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Wilbur Ross has a message for bond investors: "If the 10-year Treasury reverts back just to its...

Wilbur Ross has a message for bond investors: "If the 10-year Treasury reverts back just to its average yield from 2000-2010 [you will lose] 23%." Speaking on CNBC, he says investing in long-dated Treasurys will be a "huge risk" over the next two years. By contrast, Ross says stocks do not seem grossly expensive.
Comments (8)
  • This is a ridiculously simplistic way of viewing the situation. In the interview, he later says that he's encouraging his portfolio companies to borrow as much as possible. This is exactly why the 10 year and 30 year yield will eventually go much lower. There will be another corporate credit blow-up as many of these companies issuing junk and leveraged loans simply do not deserve credit. While the manic risk environment has allowed them to refinance indefinitely, if and when the US goes into recession, these companies will no longer be able to refinance the debt they should never have gotten in the first place. Once that debt blows up, investors will pile in to government bonds again, especially as the Fed will likely step up QE yet again, and inflation remains non-existent.
    22 Mar 2013, 11:12 AM Reply Like
  • I agree that long term treasuries are huge risk, and the stock market is undervalued, but they are not disconnected. When long term rates rise, which they will eventually,what will happen to equity markets? When rates are as low as they are now, the slightest tick up or down can have a big effect on both equities and treasury/bonds. Since rates are inverse to value, the Fed has created a monster. The Fed is holding down rates, like a kid in a swimming pool holding a basketball underwater. Were all addicted to cheap money and liquidity. When the Fed finally lets rates rise even a couple of basis points, it may panic the bond market *and* the equity markets, as some institutions pull money out of equities to cover their losses in treasuries. They will put that money wherever they percieve safety - who knows maybe it will be the Swiss Franc again, or Gold. IMHO, that is the risk to equities. If QE is maintained in perpetuity, the resulting liquidity flows into equites as a percieved value (as planned). In real dollars, the equity markets really *are* still below where it was in 2000, but the world is full of unforseen risks.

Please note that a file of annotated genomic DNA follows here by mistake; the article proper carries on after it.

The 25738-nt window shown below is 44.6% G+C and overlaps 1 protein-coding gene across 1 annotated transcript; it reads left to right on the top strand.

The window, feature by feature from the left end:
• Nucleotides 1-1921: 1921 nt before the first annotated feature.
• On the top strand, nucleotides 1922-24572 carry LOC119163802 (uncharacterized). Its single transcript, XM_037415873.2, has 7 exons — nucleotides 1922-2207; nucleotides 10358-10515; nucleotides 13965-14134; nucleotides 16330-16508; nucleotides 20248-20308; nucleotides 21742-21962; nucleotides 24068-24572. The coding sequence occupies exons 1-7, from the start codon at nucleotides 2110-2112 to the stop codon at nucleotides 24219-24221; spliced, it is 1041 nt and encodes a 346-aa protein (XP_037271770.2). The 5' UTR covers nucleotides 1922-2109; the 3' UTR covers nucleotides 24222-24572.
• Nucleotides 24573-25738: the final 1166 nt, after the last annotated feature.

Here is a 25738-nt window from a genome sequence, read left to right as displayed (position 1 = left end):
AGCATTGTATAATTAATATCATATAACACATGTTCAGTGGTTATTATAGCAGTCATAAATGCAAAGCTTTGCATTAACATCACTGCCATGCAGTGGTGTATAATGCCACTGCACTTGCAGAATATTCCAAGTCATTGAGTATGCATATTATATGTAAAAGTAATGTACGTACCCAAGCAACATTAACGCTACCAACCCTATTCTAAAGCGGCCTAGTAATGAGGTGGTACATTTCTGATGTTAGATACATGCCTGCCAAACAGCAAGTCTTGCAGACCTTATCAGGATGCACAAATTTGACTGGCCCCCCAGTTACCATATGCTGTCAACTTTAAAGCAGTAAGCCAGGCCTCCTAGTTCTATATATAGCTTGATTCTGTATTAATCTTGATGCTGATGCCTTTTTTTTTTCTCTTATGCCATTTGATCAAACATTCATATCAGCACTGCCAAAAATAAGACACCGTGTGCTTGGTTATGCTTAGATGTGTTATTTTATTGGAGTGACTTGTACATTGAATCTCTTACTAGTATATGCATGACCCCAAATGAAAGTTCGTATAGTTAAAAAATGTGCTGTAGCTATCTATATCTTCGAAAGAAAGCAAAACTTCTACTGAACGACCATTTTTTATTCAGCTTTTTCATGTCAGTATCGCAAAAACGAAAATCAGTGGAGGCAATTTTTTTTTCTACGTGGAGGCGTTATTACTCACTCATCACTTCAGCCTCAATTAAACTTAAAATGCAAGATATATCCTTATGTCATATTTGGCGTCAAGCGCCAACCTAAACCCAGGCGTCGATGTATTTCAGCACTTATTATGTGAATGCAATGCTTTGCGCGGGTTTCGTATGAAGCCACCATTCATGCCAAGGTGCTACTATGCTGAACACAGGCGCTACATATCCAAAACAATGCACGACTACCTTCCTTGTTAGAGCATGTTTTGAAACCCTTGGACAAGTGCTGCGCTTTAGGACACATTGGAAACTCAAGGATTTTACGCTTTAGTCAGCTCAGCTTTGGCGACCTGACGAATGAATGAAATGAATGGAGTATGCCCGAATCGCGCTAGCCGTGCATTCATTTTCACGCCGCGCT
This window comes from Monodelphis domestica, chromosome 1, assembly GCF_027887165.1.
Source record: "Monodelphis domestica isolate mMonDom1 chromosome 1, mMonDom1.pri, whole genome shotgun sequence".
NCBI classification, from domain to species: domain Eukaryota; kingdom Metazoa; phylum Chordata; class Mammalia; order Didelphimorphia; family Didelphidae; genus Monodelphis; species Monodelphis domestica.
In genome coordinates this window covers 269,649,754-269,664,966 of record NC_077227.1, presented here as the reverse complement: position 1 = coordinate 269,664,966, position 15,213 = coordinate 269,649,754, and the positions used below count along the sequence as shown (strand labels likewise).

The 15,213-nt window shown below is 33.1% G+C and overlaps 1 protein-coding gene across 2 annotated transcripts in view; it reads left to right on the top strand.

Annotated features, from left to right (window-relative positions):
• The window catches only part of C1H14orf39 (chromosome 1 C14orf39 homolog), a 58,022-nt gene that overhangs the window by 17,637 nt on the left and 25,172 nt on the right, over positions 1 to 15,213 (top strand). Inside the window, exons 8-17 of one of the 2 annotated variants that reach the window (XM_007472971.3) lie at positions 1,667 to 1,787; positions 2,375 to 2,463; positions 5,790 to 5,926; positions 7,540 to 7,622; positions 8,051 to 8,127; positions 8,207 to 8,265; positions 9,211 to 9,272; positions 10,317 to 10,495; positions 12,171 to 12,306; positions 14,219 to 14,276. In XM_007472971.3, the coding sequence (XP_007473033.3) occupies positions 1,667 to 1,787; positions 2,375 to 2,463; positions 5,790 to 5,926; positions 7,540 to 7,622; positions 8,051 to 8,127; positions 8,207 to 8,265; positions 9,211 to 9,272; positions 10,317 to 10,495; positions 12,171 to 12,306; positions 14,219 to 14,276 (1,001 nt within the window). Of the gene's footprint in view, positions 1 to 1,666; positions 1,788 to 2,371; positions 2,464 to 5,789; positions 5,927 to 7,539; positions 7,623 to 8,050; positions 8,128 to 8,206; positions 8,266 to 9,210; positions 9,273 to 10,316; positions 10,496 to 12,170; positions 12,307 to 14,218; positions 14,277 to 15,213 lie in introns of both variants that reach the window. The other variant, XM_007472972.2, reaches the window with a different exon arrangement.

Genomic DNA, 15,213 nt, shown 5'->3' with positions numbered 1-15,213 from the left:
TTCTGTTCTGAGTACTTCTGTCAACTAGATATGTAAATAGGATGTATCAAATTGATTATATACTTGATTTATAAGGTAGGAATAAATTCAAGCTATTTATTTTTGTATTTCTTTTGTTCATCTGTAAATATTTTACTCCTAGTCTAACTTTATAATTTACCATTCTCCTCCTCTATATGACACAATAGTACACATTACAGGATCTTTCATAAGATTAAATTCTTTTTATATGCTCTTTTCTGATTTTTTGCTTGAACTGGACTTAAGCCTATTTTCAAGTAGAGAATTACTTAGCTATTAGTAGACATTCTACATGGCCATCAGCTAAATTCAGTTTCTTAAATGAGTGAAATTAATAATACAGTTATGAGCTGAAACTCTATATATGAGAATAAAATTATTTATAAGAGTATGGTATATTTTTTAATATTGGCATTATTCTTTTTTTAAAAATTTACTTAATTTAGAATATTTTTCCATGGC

22 Mar 2013, 11:21 AM Reply Like
  • To Anathan Thangavel:

     

    I do believe your logic is backwards. Ross is EXACTLY on point is encouraging his portfolio companies to borrow as much as they can given the the Fed's maintenance of artificially low rates. The capital market objective is to borrow as much as the market will lend at the lowest (and hopefully) fixed rates you can. It's simply all supply and demand. Increased demand, given a fixed amount of lenders will start to drive up rates; but we remain in a situation where credit buyers still have a positive carry and remain less sensitized to credit quality. when lenders start to become much more quality sensitive, borrowers will have to pay more, it's as simple as that. And, you are right about one thing: when companies start to blow up, the credit windows will either close and/or the cost of borrowing will greatly ratchet up. Human behavior virtually dictates that credit booms and busts will continue...
    22 Mar 2013, 11:31 AM Reply Like